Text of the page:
Hoss felt so empty, but he nodded like he understood. “It’s gonna be all right, Pa. We’ll pack up tonight. If we get started right away, we can ride out first thing in the morning.”
Ben shook his head. “We can’t all go, Hoss. There’s too much, it’s just too much. I’m going to ride out myself. I want you to stay and ride to Virginia City to tell Adam – “
“I’m going too, Pa. So’s Adam. You know that you ain’t going alone.”
“Son. Things have changed.”
“Ain’t nothing changed.” As soon as Hoss said it, he felt less empty, and he stood straight with his words. “We’re still the same family as we always was. Don’t matter none if we have a cent to our name. Ain’t nothin’ more important than getting to Little Joe. You know that, Pa.”
“It’s a long way to go. It doesn’t make sense that we all go.”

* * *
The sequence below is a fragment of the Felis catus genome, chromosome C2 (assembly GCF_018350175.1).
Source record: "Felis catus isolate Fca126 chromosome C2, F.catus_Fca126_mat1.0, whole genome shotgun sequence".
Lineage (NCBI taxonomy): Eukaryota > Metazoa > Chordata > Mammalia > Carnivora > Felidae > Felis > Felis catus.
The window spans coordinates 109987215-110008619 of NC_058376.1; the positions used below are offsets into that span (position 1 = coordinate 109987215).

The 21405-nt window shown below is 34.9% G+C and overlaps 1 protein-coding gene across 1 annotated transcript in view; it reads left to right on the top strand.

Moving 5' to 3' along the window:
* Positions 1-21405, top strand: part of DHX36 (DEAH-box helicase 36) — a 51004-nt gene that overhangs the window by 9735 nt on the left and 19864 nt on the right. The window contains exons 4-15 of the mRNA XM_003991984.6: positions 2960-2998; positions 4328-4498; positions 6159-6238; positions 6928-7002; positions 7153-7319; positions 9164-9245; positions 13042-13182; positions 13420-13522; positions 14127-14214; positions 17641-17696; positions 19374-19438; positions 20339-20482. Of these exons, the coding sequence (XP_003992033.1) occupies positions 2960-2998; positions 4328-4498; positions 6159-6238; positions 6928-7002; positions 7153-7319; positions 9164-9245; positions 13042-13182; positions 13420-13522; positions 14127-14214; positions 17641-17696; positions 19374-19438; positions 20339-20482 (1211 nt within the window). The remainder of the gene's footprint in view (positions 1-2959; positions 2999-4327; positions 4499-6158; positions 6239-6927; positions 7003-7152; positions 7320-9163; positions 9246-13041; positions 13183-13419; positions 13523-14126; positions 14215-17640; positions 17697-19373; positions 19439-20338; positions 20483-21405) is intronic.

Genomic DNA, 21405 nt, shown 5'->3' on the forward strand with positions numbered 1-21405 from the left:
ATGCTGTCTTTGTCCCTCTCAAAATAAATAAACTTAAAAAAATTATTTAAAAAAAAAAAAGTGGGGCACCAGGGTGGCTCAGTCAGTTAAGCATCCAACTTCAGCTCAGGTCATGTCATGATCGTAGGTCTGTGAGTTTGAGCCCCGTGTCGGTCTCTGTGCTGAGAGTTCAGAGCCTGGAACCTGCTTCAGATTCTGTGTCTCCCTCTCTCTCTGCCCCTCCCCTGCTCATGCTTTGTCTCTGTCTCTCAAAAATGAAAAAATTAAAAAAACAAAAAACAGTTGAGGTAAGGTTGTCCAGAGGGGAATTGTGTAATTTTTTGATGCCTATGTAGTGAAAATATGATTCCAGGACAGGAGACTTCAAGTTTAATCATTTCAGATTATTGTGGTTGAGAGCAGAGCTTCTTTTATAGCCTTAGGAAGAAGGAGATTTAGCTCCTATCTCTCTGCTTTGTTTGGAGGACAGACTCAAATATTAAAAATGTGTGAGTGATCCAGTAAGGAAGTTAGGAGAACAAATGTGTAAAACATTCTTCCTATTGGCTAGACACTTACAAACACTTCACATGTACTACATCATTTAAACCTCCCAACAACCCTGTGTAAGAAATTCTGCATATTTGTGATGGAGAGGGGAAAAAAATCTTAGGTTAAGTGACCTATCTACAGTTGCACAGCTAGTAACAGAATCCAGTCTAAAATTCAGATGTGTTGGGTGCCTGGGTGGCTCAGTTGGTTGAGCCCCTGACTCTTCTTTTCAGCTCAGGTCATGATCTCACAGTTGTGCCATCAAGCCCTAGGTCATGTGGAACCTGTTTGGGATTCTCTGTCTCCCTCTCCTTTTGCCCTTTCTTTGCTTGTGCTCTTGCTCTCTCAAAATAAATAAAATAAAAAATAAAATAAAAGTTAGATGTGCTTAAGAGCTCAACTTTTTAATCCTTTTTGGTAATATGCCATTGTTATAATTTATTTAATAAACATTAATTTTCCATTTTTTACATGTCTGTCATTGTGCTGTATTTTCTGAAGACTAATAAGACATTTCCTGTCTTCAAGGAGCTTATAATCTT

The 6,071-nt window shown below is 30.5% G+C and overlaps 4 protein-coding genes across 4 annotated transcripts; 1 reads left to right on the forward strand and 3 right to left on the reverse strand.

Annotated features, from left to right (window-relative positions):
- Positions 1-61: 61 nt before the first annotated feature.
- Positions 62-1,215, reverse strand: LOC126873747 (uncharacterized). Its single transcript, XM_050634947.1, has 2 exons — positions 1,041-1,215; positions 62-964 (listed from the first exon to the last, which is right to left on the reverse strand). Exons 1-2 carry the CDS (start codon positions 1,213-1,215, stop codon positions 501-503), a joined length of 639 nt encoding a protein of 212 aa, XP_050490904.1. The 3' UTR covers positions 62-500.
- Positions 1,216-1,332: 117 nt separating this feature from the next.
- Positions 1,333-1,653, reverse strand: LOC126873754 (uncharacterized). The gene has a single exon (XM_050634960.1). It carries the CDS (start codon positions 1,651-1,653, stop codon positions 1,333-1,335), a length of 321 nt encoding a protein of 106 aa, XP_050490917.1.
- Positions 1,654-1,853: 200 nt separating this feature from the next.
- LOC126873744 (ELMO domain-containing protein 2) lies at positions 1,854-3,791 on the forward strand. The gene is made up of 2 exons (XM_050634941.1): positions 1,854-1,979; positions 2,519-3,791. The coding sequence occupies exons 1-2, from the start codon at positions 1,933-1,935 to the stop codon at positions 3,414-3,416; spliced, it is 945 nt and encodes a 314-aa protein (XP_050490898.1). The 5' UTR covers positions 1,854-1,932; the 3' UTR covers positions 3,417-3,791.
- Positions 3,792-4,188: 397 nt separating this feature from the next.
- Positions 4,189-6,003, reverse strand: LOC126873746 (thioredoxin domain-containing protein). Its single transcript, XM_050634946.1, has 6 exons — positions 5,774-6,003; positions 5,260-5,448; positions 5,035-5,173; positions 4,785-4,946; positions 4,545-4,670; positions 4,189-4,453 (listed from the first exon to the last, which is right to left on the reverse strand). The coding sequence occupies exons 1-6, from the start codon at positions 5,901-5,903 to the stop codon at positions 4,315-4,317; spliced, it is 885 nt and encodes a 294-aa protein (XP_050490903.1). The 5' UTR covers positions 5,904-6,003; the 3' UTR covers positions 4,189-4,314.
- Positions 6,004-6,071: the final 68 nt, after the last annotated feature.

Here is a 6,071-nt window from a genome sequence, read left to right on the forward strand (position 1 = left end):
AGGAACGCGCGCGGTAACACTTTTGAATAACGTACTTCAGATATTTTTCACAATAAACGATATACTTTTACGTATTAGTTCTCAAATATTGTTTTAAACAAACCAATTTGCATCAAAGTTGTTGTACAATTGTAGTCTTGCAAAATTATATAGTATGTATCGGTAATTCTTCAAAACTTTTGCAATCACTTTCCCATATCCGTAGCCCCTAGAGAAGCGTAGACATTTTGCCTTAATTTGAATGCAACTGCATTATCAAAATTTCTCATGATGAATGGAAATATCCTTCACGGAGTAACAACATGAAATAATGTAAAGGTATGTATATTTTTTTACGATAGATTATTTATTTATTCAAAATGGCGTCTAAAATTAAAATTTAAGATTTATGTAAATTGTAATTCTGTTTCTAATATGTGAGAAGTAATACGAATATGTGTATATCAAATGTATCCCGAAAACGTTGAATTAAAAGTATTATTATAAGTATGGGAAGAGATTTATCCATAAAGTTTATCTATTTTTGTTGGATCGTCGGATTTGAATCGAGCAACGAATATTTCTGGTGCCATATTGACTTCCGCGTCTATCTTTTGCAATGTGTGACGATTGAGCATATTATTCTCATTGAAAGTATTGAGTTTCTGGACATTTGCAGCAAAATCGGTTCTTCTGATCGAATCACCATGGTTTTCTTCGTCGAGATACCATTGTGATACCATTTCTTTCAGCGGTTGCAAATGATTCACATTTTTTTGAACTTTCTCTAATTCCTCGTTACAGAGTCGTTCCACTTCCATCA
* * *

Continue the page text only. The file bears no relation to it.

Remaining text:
There was something about the defeat in his pa’s voice that cut Hoss to the quick. “Don’t need to make sense. He’s my little brother, and I’m coming with you.”
“Hoss, don’t you know that it may be too late? The wire said that he -“
“We ain’t too late. You know Little Joe, Pa. He’d never give up that easy.”
There was a rebuke in his voice, and he knew his pa felt it. To soften his words, Hoss came alongside and rested one hand on the gelding’s neck and the other on his father’s leg. Ben seemed to gather himself together, underneath his son’s strong hand. He looked down at Hoss, not quite so broken and gave his son a sad but resolved smile.